When Sue Wilson adopted a new kitten as a Christmas present for her daughter, she had no idea that her family was about to embark on a $2,000 ordeal that would turn their holiday into a nightmare.
Holidays like Halloween, Thanksgiving, Christmas and New Year can be fun for families with pets.
But, as the Wilsons found out, holidays can also be times of trouble for pets. At emergency veterinary hospitals, caseloads always increase around the holidays as pets manage to find new ways to get into trouble. Some of these cases can be mild, but some are life threatening, as the Wilsons discovered.
Probably the most common cause of holiday problems that end up with a pet in the emergency room is feeding leftovers (intentionally or unintentionally) to pets. Dogs have been known to show unexpected athletic ability in crawling up on counters and tables to salvage turkey carcasses. Cats will circle highchairs, while toddlers happily throw large quantities of food scraps overboard.
Enterprising dogs may raid unattended bowls and bags of candy and ingest enough chocolate to have seizures and cardiac arrhythmias. Dark chocolate or baker’s chocolate is especially toxic. (Cats are usually more discriminating when it comes to chocolate.)
A Christmas tree can provide hours of delight as well as a smorgasbord of potentially deadly temptations for a pet. One holiday, we X-rayed a dog who had chomped through an entire string of Christmas lights. Others have swallowed ornaments of various sizes and shapes, often not discovered when they are deposited in the yard a day or two later. Newly opened packages containing slippers, dolls or clothing can be irresistible to some dogs.
The Wilsons enjoyed watching their kitten play with the tinsel on the Christmas tree. They laughed as she pulled at the tinsel with her mouth, and chased it as it wrapped around her tail. However, when the Wilsons woke up Christmas morning, their new kitten was throwing up, lethargic and obviously in pain.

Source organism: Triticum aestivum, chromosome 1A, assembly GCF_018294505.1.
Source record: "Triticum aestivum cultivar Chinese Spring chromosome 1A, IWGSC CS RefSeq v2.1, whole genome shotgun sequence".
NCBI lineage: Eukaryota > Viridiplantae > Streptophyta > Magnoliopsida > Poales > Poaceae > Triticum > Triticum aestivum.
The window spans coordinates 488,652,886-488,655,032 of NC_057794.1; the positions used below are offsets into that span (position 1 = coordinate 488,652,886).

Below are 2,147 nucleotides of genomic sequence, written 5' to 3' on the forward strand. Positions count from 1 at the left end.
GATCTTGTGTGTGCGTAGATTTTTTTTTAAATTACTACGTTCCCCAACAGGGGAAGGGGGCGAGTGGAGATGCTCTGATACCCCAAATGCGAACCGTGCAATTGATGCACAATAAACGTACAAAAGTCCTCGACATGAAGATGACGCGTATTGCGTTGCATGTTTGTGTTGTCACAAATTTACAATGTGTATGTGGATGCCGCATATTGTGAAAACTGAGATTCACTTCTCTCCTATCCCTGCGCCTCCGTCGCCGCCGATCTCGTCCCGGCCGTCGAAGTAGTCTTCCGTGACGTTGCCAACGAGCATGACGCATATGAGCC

Twelve hours later, their kitten was prepped for intestinal surgery at our emergency hospital in Fort Collins, Colo. The tinsel had pulled through the walls of her small intestine as the muscle wall of the intestine tried to propel it along. Two hours and $2,000 later, two feet of intestines had been removed, and the Wilson’s kitten recovered from surgery. It was truly a Christmas to remember.
Other holiday dangers threaten pets. Houseplants like poinsettias, holly berries and lilies can be toxic to cats, sometimes causing irreversible kidney failure. Thinking of grilling a turkey? Grilling utensils and brushes, as well as skewers and charcoal ash have found their way into dogs’ stomachs — making for interesting X-rays. Punch bowls and unattended mixed drinks can lure some dogs, who may then be found staggering drunkenly around the house.
Enjoy the holidays by being vigilant about potential dangers to your pets. Although emergency veterinary hospitals are open 24/7 during the holidays, we hope that you get to spend them at home enjoying your family and pets.
Jon Geller, D.V.M., of Fort Collins Veterinary Emergency Hospital and Pets Emergency Hospital of Greeley in Colorado, is a regular DogChannel contributor and the resident “Ask the Vet” expert.